Amy Horn


Hepatology Author Agreement Form

The Journal of Hepatology supports the use of an appropriate reporting guideline when writing a health research manuscript. Below or on the EQUATOR network you will find the most frequently required reporting policies, which also gives general information on how to choose the right policy and why guidelines are important. At least your article should report the content addressed by each item on the identified checklist or indicate that the article was not considered in the study (for example, if you did not use an affiliation, your article should say so). Meeting these essential reporting requirements will significantly improve the value of your manuscript, facilitate/improve the peer review process, and increase the chances of eventual publication. This free tool helps you understand which reporting policies are right for you: Some common types of studies and corresponding guidelines are listed below. If you can`t find a suitable policy, check out the full EQUATOR database and talk to our editor-in-chief. Depending on your research, you might need to use more than one policy. For example, if you assigned human participants to one of the two interventions and then conducted unstructured interviews with each participant, you should use CONSORT, COREQ, and TIDIER together. To make sure you collect all relevant policies, check each title, even if you`ve already found a relevant policy under a previous main title. • you have controlled the procedure/exposure/etc.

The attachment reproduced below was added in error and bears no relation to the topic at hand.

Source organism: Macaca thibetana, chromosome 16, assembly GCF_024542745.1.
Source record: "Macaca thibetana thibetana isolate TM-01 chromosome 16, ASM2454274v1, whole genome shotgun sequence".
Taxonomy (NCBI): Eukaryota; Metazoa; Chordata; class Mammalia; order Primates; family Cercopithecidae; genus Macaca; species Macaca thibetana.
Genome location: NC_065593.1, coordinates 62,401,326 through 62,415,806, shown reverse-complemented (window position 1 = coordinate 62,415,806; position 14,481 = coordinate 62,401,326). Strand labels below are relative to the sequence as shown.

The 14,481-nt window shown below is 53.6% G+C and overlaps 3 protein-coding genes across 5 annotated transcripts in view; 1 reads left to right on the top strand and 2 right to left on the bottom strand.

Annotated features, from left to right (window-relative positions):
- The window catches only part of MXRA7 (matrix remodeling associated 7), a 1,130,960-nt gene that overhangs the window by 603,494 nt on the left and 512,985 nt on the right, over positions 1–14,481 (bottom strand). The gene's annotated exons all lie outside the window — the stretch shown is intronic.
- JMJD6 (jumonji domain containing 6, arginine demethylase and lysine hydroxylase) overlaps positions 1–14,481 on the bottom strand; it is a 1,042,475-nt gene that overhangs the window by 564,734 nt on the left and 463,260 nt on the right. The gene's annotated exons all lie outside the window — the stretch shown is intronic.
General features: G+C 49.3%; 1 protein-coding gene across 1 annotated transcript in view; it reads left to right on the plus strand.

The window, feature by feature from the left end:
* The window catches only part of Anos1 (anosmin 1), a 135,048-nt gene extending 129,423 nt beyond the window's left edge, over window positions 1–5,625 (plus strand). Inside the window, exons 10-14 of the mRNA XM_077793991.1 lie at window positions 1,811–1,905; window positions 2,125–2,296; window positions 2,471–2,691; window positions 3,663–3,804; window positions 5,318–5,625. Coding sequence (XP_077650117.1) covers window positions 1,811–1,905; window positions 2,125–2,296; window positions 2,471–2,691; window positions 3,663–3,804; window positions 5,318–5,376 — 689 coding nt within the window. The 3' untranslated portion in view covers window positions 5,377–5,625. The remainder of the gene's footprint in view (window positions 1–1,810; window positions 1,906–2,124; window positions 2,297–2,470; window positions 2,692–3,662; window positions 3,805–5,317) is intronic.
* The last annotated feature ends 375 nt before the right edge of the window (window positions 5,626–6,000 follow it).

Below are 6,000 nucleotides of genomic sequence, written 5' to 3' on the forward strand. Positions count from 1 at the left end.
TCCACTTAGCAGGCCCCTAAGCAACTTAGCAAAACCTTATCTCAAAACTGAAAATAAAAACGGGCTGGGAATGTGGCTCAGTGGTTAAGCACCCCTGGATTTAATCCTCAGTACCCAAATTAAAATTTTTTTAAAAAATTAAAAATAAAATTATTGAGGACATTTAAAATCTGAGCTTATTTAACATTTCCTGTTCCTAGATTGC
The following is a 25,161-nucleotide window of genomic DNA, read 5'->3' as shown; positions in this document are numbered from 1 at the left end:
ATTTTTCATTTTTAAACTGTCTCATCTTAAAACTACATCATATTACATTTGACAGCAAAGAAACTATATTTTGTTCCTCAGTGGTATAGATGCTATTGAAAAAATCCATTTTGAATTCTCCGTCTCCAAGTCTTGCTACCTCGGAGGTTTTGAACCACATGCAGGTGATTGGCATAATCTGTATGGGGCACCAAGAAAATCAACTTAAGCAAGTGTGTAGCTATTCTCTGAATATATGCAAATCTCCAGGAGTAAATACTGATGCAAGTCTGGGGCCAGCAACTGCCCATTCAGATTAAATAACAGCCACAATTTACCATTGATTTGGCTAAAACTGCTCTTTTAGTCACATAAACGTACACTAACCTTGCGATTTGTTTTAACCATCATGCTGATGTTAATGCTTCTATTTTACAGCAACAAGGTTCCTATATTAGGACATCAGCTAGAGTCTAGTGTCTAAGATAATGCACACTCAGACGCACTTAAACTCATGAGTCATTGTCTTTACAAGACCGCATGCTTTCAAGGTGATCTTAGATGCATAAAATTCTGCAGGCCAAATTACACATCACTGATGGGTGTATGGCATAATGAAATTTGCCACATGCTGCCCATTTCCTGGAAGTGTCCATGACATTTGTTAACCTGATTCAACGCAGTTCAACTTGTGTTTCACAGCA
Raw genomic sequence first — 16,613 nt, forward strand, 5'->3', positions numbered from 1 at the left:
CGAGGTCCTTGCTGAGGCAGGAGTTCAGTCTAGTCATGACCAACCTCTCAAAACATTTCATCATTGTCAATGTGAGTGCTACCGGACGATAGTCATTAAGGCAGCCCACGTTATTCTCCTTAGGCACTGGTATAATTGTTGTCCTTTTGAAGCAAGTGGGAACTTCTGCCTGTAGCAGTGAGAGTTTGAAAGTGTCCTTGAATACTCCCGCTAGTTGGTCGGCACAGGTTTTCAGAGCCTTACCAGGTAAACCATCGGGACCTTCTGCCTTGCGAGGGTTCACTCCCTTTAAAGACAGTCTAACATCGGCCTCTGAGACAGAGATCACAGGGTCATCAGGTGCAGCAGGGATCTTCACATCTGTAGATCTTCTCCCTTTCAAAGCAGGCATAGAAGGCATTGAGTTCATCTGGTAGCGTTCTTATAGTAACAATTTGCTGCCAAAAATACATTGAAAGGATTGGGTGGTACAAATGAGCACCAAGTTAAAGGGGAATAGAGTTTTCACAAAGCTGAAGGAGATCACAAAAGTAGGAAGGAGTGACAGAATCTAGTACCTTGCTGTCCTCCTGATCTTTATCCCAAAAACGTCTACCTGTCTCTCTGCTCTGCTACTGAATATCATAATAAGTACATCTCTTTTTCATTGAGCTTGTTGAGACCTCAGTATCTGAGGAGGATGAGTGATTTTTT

• You used a random allocation method to decide which intervention/exposure/etc. you received.1.1.c. a randomised controlled study – Use the STROBE directive or one of its extensions: ¶ • If you selected your participants after receiving the intervention/exposure/etc. .

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